Taking Medications and Meeting Medical Needs on Long Car Trip North

Some older adults must take certain medications several times a day. Not only can daily meds be already counted out, but bottled water or other drinks need to be readily available for taking doses on the road. Some seniors prefer to take them with pre-packaged puddings – which are easy to carry and a good non-perishable choice. Dosage times may have to be adjusted if a medication makes the senior driver sleepy or is otherwise contraindicated during the active part of the day.

Make sure prescriptions are filled with enough to last the entire trip. Consultation with medical provider may be helpful before the trip. Taking the prescription bottle (even if the pills have been put into a daily dosage container) provides proof that the medication is really for the actual traveler, in the rare case that is called into question.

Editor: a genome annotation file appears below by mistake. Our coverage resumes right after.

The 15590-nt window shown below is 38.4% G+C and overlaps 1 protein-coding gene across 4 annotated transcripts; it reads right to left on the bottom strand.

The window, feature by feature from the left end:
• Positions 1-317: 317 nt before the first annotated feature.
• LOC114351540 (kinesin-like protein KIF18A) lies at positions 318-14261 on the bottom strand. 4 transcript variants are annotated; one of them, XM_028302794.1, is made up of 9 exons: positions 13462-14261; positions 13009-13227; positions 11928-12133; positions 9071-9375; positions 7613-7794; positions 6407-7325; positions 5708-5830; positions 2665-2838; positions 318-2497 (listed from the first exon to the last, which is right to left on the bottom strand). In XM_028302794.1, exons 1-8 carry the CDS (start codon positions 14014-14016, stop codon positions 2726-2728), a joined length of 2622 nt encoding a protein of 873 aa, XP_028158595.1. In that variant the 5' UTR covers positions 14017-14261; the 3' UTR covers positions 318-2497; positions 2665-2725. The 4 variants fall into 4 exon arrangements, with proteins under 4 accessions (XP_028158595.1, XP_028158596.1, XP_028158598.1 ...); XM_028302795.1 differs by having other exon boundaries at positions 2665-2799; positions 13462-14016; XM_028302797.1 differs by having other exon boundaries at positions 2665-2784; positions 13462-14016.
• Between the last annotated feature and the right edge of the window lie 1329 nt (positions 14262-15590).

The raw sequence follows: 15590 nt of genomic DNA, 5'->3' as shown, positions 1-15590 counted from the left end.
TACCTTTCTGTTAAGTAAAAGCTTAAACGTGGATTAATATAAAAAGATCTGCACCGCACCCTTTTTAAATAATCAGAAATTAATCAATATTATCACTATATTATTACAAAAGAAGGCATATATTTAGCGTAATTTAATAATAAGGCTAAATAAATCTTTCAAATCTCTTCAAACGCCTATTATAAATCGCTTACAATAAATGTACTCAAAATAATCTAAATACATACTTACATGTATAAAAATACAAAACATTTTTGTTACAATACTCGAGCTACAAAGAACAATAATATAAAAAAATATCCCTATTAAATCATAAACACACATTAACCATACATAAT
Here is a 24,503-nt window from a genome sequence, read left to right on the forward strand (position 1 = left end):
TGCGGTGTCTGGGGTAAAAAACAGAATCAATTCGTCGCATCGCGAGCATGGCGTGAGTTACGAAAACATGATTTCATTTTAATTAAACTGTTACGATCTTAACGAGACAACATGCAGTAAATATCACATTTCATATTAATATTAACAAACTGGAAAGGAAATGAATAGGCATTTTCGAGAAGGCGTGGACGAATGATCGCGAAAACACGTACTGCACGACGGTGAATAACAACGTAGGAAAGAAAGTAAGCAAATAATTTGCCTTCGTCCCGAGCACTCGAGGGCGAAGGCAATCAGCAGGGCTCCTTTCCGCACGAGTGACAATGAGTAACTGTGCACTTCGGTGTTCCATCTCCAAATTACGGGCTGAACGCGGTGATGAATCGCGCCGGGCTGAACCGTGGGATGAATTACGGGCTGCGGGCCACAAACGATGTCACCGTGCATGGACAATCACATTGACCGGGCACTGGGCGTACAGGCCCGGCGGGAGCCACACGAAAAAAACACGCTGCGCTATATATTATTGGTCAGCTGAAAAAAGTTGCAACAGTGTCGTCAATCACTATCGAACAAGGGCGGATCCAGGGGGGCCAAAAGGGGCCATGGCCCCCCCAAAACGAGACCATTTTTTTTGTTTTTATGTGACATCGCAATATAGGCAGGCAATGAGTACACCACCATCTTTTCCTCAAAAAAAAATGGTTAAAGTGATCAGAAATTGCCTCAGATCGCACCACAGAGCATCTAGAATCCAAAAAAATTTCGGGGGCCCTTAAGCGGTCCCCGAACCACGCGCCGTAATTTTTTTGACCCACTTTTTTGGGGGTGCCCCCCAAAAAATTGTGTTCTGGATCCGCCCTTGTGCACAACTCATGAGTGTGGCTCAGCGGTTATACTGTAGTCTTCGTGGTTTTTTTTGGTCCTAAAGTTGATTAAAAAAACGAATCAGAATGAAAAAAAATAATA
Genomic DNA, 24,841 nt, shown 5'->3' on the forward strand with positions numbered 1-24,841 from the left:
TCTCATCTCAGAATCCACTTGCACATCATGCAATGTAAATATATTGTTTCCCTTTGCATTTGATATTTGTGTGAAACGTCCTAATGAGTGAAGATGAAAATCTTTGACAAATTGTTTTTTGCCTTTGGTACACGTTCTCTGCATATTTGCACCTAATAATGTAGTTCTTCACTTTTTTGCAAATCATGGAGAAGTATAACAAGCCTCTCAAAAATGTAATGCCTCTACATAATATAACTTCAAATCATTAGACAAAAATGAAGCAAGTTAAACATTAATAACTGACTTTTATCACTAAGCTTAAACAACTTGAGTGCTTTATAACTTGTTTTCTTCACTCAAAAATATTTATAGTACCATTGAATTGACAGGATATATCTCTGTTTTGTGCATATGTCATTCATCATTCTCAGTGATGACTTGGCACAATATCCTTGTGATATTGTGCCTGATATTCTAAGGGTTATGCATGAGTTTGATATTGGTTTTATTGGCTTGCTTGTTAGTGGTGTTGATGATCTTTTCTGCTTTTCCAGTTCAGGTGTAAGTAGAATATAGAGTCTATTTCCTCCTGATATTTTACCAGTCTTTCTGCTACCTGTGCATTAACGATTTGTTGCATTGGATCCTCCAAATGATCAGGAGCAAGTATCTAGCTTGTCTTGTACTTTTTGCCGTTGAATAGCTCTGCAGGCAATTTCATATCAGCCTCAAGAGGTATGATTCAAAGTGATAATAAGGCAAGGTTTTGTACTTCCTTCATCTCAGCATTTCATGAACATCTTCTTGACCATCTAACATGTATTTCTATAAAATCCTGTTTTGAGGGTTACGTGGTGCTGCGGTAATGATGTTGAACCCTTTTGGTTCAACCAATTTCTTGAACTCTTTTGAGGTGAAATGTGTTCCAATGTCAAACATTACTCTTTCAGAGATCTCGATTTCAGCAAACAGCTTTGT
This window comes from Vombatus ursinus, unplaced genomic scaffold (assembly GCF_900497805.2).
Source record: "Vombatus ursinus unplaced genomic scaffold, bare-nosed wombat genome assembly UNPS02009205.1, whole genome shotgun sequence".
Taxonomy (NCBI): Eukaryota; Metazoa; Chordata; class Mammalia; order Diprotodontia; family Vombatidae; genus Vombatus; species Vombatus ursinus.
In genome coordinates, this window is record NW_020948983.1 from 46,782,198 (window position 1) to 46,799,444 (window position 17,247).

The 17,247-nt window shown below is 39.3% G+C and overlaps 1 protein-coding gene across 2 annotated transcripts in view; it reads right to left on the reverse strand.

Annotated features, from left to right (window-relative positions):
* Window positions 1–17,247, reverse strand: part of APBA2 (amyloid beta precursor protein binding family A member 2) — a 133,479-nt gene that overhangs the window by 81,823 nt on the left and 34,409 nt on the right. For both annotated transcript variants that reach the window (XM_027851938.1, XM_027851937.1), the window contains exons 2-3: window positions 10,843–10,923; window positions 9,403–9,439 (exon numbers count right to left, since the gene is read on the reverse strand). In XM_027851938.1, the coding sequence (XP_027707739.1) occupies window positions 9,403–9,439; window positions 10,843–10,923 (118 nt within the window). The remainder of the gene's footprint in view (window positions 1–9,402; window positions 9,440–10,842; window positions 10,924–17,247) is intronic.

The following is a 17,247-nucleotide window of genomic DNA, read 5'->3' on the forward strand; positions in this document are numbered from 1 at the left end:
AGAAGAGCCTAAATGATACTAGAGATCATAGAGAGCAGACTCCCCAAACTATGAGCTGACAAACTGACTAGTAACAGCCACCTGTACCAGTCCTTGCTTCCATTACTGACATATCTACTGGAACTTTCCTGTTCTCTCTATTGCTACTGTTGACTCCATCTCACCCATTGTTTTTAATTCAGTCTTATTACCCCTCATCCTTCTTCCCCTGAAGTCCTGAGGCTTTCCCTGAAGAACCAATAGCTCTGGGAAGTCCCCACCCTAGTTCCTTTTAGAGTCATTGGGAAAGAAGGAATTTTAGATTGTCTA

It needs to be noted that a trip north in the summer doesn’t always mean less heat since temperatures can reach triple digits there too. This might cause some seniors and boomers to choose late spring for such trips. Attention to this issue might involve traveling less miles per day, being sure to find air conditioned accommodations, and other adjustments in order to meet an individual’s medical needs.

Seniors Planning Appropriate Clothes for Travel by Car Through Changing Climates

Time spent giving attention to which clothes are packed can pay off big. Early summer and late spring may require some cool weather clothes. Dressing in layers will help since it may require one kind of clothing in the morning and another many miles up the highway at noon, etc.

Take a blanket, sweater or jacket which can be worn with anything, and keep it in an easily reachable place in the car. Clothing adjustments may need to be made when filling up with gasoline due to changing temperatures.

Timing and Pace Important to Older Adults on Road Trips

Seniors traveling north may escape the heat of the south during late spring and early summer. However, timing can be important. For taking a road trip in the spring, it is vital to wait till danger of icy roads is over. Yet it can be advantageous to go before schools are out for the summer in order to avoid traffic and crowds. It also makes for a better trip if done before northern areas become too hot in the summer.